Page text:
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Wardrobe stylist Mengly was born in Harlem on the island of Manhattan in the 1980’s and reaped its cultural bounty. In addition to working as a stylist she is a multimedia artist who works in a variety of creative mediums including silk screening, intaglio, wood-cutting, and jewelry design. She loves finding quirky trinkets in markets around the world. Polka-dots, colors and textures are among her favorite things to look at. She has a son named Ousmane and a spotted cat named Milo.

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Today’s Qixi Festival, a Chinese version of Valentine’s Day, is visually interpreted in diverse graphic styles in this series of hand-drawn illustrations by some of Asia’s most promising draftsmen. Following a call out for illustrators across Asia to offer their perspective on the romantic tale at the heart of the Qixi Festival, Shanghai-based illustrators Nini Sum and Mojo Wang were picked by NOWNESS Weibo followers alongside five other artists to offer their perspective on the romantic tale at the heart of the Qixi Festival. Falling in late summer, when the stars Altair and Vega are high in the night sky, the annual fête sees young couples exchange gifts and amorous declarations to celebrate the story of a fairy girl falling in love with a mortal boy. In a tale somewhat reminiscent of the Greek myth of Persephone, tradition has it that the couple were separated by a galactic river created by the fairy’s uncompromising goddess mother, only being reunited once a year when the magpies of the world would take pity on them, flying up to heaven to make a bridge so that the lovers could spend a single night together. “I wanted to capture the difficulty of being apart so I sketched a man waiting for his lover, the mask covering his sad eyes and tears,” explains Wang, who has previously been published in Chinese editions of Esquire, Elle Men and L’Officiel Hommes.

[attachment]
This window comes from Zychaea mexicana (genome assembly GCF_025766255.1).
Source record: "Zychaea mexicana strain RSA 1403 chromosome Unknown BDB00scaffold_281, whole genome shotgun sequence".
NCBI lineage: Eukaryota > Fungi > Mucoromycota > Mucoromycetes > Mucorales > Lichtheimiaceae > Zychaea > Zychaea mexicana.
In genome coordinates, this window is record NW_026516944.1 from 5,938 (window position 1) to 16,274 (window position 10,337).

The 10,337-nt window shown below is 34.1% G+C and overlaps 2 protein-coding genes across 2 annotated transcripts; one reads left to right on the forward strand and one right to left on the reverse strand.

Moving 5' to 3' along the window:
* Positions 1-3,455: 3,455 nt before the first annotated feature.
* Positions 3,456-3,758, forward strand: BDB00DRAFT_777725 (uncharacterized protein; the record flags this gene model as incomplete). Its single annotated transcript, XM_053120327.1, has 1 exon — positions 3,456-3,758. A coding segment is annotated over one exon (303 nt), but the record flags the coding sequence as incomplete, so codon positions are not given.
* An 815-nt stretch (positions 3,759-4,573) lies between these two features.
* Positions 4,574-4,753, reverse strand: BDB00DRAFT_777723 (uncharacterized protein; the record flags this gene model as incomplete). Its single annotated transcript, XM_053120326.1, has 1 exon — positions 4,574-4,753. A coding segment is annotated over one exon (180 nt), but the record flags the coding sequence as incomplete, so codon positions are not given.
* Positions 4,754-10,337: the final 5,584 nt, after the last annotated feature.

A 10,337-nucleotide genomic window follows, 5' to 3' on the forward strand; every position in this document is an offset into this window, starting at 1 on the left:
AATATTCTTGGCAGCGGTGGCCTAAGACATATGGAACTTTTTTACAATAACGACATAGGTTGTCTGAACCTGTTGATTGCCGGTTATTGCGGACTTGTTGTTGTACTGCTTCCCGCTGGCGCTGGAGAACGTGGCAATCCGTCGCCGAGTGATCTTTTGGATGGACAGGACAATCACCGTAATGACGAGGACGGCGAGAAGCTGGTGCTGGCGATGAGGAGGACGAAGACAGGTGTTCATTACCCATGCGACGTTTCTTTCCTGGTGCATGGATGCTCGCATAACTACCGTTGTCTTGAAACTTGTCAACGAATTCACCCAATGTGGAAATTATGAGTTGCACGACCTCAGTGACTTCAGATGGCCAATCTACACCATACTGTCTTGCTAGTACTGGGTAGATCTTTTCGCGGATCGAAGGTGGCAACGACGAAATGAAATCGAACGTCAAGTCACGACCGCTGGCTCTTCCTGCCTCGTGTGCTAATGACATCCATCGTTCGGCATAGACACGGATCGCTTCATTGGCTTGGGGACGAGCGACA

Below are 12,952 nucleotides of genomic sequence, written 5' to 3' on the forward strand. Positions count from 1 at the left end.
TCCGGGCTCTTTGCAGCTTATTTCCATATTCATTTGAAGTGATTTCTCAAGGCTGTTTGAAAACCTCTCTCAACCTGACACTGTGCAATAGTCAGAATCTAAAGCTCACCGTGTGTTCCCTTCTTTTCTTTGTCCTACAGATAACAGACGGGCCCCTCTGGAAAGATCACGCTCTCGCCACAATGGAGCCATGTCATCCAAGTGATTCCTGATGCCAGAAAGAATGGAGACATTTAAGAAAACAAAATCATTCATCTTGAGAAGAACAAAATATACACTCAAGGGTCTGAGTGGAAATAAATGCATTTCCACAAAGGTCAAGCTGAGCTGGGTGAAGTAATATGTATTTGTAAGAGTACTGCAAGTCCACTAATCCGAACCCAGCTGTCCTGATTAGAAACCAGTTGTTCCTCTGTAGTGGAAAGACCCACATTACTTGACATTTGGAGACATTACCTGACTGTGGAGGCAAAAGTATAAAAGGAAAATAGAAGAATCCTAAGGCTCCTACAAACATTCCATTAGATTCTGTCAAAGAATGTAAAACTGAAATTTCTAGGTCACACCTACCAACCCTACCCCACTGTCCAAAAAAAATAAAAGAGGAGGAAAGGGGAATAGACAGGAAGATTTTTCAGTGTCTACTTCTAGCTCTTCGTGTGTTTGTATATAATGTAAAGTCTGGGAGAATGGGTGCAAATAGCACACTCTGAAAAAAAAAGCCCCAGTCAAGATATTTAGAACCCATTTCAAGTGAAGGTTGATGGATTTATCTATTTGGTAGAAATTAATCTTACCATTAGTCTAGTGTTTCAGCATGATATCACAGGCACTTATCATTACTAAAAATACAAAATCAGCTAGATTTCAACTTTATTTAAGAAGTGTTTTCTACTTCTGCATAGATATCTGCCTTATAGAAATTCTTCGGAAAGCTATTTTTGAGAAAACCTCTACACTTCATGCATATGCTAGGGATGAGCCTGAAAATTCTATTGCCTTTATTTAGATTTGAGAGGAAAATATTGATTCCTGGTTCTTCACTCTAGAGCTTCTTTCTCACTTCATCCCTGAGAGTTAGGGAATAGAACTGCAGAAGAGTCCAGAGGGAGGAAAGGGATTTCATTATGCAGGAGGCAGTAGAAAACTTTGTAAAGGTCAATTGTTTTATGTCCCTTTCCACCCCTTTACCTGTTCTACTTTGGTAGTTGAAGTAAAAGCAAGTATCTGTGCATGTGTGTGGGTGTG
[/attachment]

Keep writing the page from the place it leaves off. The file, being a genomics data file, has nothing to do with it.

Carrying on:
Today’s Qixi Festival, a Chinese version of Valentine’s Day, is visually interpreted in diverse graphic styles in this series of hand-drawn illustrations by some of Asia’s most promising draftsmen. Following a call out for illustrators across Asia to offer their perspective on the romantic tale at the heart of the Qixi Festival, Shanghai-based illustrators Nini Sum and Mojo Wang were picked by NOWNESS Weibo followers alongside five other artists to offer their perspective on the romantic tale at the heart of the Qixi Festival. Falling in late summer, when the stars Altair and Vega are high in the night sky, the annual fête sees young couples exchange gifts and amorous declarations to celebrate the story of a fairy girl falling in love with a mortal boy. In a tale somewhat reminiscent of the Greek myth of Persephone, tradition has it that the couple were separated by a galactic river created by the fairy’s uncompromising goddess mother, only being reunited once a year when the magpies of the world would take pity on them, flying up to heaven to make a bridge so that the lovers could spend a single night together. “I wanted to capture the difficulty of being apart so I sketched a man waiting for his lover, the mask covering his sad eyes and tears,” explains Wang, who has previously been published in Chinese editions of Esquire, Elle Men and L’Officiel Hommes.

  1. numero3 posted this